Published April 29th, 2013
The following are the command you can use to change your MySQL root password when in the off chance you have forgotten it or no longer have access to someone knowing the password to the root MySQL account. Changing the MySQL root password is easy and fairly painless. To change a forgotten MySQL root password simply follow the following steps.
You will need to first stop the MySQL server process.
root@darkstar:~# /etc/init.d/mysql stop
Once MySQL has been stop you will then need to start MySQL using mysqld_safe using the flag –skip-grant-tables.
root@darkstar:~# mysqld_safe --skip-grant-tables
After running this command you should see text stating mysqld_safe has been started.
Once this has been done you can now log into the MySQL server as root without supplying the root password using the following command. When it asks you for the password simply leave it blank and hit enter.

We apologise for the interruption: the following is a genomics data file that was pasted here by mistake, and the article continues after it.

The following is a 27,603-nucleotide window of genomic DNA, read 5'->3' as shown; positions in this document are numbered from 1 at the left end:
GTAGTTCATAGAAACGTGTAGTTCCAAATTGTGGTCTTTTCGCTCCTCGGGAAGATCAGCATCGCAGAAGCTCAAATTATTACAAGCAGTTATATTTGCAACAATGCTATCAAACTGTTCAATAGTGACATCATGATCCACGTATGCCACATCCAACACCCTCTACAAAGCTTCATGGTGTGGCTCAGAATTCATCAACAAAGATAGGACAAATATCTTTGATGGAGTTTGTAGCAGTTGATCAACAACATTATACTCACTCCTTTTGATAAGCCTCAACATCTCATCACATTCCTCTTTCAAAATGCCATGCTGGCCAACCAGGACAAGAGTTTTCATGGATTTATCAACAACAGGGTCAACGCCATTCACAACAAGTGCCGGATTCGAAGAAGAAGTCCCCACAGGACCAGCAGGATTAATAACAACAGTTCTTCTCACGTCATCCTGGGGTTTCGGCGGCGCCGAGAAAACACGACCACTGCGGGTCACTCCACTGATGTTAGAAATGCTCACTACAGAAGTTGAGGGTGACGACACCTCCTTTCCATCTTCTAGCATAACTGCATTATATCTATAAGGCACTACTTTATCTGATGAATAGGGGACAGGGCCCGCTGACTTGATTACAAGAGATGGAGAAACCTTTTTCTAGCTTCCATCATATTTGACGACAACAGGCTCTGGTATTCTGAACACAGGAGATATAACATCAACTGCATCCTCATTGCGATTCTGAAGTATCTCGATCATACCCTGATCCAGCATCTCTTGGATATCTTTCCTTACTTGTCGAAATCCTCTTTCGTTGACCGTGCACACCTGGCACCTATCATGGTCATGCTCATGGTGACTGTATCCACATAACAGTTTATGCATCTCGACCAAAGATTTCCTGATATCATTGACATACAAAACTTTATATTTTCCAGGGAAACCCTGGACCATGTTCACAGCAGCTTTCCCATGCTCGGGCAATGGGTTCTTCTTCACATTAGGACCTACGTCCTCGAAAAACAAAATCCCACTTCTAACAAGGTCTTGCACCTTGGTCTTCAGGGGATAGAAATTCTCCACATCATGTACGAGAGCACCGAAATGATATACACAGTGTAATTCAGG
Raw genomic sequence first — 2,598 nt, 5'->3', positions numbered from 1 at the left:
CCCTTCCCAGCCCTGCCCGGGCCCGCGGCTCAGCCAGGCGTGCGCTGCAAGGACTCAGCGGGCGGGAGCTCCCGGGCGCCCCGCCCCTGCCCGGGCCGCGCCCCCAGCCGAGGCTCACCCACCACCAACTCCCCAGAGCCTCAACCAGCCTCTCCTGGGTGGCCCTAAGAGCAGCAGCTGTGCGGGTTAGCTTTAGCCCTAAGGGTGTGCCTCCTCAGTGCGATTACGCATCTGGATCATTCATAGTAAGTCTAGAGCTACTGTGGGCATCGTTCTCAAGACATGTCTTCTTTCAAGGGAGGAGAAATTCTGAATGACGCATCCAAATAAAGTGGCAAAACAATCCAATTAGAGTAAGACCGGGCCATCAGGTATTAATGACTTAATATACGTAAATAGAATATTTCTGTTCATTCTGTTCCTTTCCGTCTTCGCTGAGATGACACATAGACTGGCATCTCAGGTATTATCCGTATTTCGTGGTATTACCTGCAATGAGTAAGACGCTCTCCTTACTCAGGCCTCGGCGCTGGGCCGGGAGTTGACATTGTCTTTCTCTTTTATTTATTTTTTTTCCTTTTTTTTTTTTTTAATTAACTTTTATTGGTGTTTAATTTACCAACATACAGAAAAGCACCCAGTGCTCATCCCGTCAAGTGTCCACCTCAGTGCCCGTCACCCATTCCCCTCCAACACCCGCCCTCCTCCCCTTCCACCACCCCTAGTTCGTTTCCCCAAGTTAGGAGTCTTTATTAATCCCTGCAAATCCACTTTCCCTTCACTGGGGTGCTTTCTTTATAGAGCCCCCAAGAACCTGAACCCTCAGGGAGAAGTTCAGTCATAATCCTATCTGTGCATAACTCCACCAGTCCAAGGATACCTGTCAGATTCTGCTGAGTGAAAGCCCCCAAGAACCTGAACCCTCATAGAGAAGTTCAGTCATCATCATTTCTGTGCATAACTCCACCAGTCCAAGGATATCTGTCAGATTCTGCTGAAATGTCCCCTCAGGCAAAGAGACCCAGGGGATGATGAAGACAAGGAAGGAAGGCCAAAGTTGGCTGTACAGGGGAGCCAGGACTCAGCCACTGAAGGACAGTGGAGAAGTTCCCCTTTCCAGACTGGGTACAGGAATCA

root@darkstar:~$ mysql --user=root mysql
Now that you are logged into and able to execute statements in MySQL execute the following lines. be sure when doing so to change 'YOUR-NEW-PASSWORD' to the password you wish your MySQL root account password to have.
mysql> update user set Password=PASSWORD('YOUR-NEW-PASSWORD') WHERE User='root'; mysql> flush privileges; mysql> exit;
Now you will want to kill the mysqld_safe process by typing the command “fg” which will bring the mysqld_safe process to the foreground. Once the process is in the foreground simply press “ctl+c” to kill the process. Once you have successfully shut down this process you can restart MySQL.
root@darkstar:~$ /etc/init.d/mysql start
You should now be able to log into you MySQL server using the root login once again using the password you just supplied in step 4.
root@darkstar:~$ mysql --user=root -p